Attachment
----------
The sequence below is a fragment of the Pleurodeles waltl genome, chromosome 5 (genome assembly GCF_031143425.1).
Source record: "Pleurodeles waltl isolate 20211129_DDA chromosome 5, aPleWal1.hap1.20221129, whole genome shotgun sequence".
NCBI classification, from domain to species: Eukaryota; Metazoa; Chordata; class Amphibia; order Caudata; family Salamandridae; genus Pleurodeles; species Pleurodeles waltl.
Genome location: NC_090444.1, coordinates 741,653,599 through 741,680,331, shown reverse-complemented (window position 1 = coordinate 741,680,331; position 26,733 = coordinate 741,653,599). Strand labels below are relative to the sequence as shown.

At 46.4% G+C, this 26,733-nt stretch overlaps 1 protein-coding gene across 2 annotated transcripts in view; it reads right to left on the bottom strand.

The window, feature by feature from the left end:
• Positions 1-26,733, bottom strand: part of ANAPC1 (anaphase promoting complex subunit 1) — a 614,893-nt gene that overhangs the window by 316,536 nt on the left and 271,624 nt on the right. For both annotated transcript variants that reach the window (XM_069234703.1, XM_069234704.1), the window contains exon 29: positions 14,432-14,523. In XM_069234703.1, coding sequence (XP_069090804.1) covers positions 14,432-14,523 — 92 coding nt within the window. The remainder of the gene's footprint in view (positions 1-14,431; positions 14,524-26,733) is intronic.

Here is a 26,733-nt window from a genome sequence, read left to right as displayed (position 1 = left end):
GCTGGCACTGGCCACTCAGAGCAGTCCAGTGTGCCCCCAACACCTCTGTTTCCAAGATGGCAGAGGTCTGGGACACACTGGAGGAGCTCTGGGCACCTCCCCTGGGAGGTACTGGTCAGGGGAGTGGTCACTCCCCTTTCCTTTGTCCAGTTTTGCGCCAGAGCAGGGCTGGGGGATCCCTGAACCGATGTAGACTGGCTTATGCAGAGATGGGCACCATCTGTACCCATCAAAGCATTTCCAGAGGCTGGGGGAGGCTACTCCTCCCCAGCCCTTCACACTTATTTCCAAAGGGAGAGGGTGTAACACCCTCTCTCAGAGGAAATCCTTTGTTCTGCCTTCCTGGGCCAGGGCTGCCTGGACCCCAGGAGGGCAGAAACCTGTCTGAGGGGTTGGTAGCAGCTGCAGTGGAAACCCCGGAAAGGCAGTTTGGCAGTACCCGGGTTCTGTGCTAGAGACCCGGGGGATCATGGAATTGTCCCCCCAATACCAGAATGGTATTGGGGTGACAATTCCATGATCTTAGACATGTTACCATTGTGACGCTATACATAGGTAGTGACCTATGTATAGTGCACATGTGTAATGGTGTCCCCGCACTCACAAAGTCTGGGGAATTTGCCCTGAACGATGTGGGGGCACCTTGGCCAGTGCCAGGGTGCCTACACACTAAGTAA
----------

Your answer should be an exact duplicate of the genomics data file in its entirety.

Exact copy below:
The sequence below is a fragment of the Pleurodeles waltl genome, chromosome 5 (genome assembly GCF_031143425.1).
Source record: "Pleurodeles waltl isolate 20211129_DDA chromosome 5, aPleWal1.hap1.20221129, whole genome shotgun sequence".
NCBI classification, from domain to species: Eukaryota; Metazoa; Chordata; class Amphibia; order Caudata; family Salamandridae; genus Pleurodeles; species Pleurodeles waltl.
Genome location: NC_090444.1, coordinates 741,653,599 through 741,680,331, shown reverse-complemented (window position 1 = coordinate 741,680,331; position 26,733 = coordinate 741,653,599). Strand labels below are relative to the sequence as shown.

At 46.4% G+C, this 26,733-nt stretch overlaps 1 protein-coding gene across 2 annotated transcripts in view; it reads right to left on the bottom strand.

The window, feature by feature from the left end:
• Positions 1-26,733, bottom strand: part of ANAPC1 (anaphase promoting complex subunit 1) — a 614,893-nt gene that overhangs the window by 316,536 nt on the left and 271,624 nt on the right. For both annotated transcript variants that reach the window (XM_069234703.1, XM_069234704.1), the window contains exon 29: positions 14,432-14,523. In XM_069234703.1, coding sequence (XP_069090804.1) covers positions 14,432-14,523 — 92 coding nt within the window. The remainder of the gene's footprint in view (positions 1-14,431; positions 14,524-26,733) is intronic.

Here is a 26,733-nt window from a genome sequence, read left to right as displayed (position 1 = left end):
GCTGGCACTGGCCACTCAGAGCAGTCCAGTGTGCCCCCAACACCTCTGTTTCCAAGATGGCAGAGGTCTGGGACACACTGGAGGAGCTCTGGGCACCTCCCCTGGGAGGTACTGGTCAGGGGAGTGGTCACTCCCCTTTCCTTTGTCCAGTTTTGCGCCAGAGCAGGGCTGGGGGATCCCTGAACCGATGTAGACTGGCTTATGCAGAGATGGGCACCATCTGTACCCATCAAAGCATTTCCAGAGGCTGGGGGAGGCTACTCCTCCCCAGCCCTTCACACTTATTTCCAAAGGGAGAGGGTGTAACACCCTCTCTCAGAGGAAATCCTTTGTTCTGCCTTCCTGGGCCAGGGCTGCCTGGACCCCAGGAGGGCAGAAACCTGTCTGAGGGGTTGGTAGCAGCTGCAGTGGAAACCCCGGAAAGGCAGTTTGGCAGTACCCGGGTTCTGTGCTAGAGACCCGGGGGATCATGGAATTGTCCCCCCAATACCAGAATGGTATTGGGGTGACAATTCCATGATCTTAGACATGTTACCATTGTGACGCTATACATAGGTAGTGACCTATGTATAGTGCACATGTGTAATGGTGTCCCCGCACTCACAAAGTCTGGGGAATTTGCCCTGAACGATGTGGGGGCACCTTGGCCAGTGCCAGGGTGCCTACACACTAAGTAA